Merrick, NY—As businesses across the United States and the world gradually begin reopening, here is information about some key industry organizations, services, and events for the coming weeks and throughout the summer.
Stuller will launch Stuller Connect: A Virtual Event, from June 1 – 28. Throughout the month, the virtual event will introduce new products, event specials, free educational opportunities, and the company's latest creations. Jewelers can also schedule a virtual appointment with a Stuller expert and connect to a variety of products and services.
“We’re excited to provide our customers with a new way to connect with Stuller during these unprecedented times,” says Morgan Waters, executive director of marketing communications. “We are all rebuilding our businesses right now. We believe we can take an important step forward together.” To learn more, visit blog.stuller.com.
GIA’s Carlsbad laboratory is open and accepting submissions via shipment only. Also reopened with modified schedules and acceptance or appointment policies are GIA labs in Gaborone, Botswana; Johannesburg, South Africa; Antwerp, Belgium; and Tokyo, Japan. Its Hong Kong, Bangkok, and Ramat Gan facilities are open as normal.
AGS Laboratories in Las Vegas has opened again. Its parent organization, the American Gem Society, has been open throughout the pandemic, with employees working remotely, but the lab had closed during the Nevada shutdown period. AGS has, however, canceled its annual Circle of Distinction dinner, originally slated for July 28 at the Plaza Hotel in New York City.
The American Gem Trade Association (AGTA) will hold its regularly scheduled Spectrum Awards competition. Its annual Editors’ Day is scheduled for October 26 in New York City.
The summer JA Show (Jewelers of America) has been canceled. It was originally slated for August 9-12. JA’s annual Convention, originally slated for the end of July, is going on virtually now; it began Tuesday, May 26 and concludes Thursday, May 28. Contact JA for information about any recorded sessions.
OroArezzo 2020 Canceled; Returns In 2021. IEG (Italian Exhibition Group), organizers of the OroArezzo jewelry fair, have canceled the 2020 fair but will offer online opportunities and visibility for “Made in Italy” jewelry manufacturing in the region. Among those are “Oroarezzo On Stage,” which will allow exhibitors to reinforce their online presence in the global markets. Companies will be assisted in compiling professional photographic shoots for a catalogue enhanced by photos, videos and news regarding the products. The fair's Premiere competition also will be presented in a digital edition will launch June 9 on Instagram. For information, click here.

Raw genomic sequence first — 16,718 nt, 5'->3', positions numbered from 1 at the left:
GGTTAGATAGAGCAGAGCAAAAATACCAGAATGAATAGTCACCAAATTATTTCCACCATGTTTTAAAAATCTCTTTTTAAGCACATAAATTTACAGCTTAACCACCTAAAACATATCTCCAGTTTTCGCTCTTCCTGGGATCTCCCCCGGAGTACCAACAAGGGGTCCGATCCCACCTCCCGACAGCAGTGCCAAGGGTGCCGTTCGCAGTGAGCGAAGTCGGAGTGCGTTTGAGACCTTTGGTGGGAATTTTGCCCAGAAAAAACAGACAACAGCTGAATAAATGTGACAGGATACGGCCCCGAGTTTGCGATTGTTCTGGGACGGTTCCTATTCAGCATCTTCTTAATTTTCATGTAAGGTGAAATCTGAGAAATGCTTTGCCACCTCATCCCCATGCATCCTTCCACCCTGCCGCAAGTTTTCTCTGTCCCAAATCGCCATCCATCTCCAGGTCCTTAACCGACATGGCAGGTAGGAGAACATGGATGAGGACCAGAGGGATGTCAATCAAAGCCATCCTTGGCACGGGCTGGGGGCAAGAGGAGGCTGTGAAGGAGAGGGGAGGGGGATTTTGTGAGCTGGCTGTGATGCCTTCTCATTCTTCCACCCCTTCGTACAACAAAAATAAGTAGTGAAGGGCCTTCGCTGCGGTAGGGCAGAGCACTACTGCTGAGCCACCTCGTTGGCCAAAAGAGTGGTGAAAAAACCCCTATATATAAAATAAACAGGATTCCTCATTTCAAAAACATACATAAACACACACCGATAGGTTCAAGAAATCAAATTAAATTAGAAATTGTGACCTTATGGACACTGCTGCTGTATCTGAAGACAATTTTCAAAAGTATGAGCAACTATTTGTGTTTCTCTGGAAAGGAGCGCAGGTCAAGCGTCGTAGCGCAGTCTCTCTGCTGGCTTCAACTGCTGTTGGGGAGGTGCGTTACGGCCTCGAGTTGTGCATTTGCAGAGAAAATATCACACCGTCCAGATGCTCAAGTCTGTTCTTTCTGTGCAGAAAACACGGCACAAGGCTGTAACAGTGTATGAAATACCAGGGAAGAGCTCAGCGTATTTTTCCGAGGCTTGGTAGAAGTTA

For Now, No More Baselworld
Basel, Switzerland--After a 103-year run, the jewelry and watch industry’s oldest trade fair is no more, at least for the foreseeable future. MCH Group, organizers of the Baselworld fair, have decided that at the very least, future events—which won’t happen until 2022 at earliest—will not carry the Baselworld name. It’s also possible they won’t even be in Basel.
It’s a momentous decision for the fair, which dates back to 1917 and has been held every year—even through WWII—until the coronavirus pandemic forced the cancellation of the 2020 event.
Baselworld’s roots were part of the larger Schweitzer Mustermesse, a citywide fair showcasing all of Switzerland’s industries. Horology obviously being a large part of that, watches (and later jewelry) were given their own pavilion in 1931, billed as “The Swiss Watch Fair.” It was renamed “Basel” in 1973 when other European companies were invited to participate for the first time, and it became totally independent of the rest of the Swiss industries exhibition in 1984. By the turn of the 21stcentury, it was one of the three largest global events of the industry and in 2003 it was renamed “Baselworld” to reflect its position.
But with its vaunted position came a great degree of hubris, and both exhibitors and visitors grew frustrated with the cost of attending and the intractability of fair management in addressing their concerns. Already the Swatch Group had pulled out and attendance at the 2019 fair was a fraction of prior years. So when the 2020 event was canceled and MCH announced unpalatable options for both refunds and rescheduling, exhibitor dissatisfaction came to a head and all the major names dropped out.
In an article in JCK, fair spokesman Christian Jecker said it’s not dead yet—the concept, date, and location of a new event have yet to be analyzed and decided, he said—but it’s definitely not going to be called Baselworld.
“It is clear that a new format cannot run under the name Baselworld. After the departure of the big watch brands, it will certainly no longer be Baselworld as we have known it. Everything else—including the name—is now being clarified.”
Rolex, Patek Philippe, and the other big watch brands that dropped out this spring will show at a new, as-yet-to-be-named event in Geneva, timed to coincide with Watches & Wonders. At press time it wasn’t known if the LVMH group’s watch brands that exited a week after Rolex and the others will join in the new show or exhibit on their own in Geneva.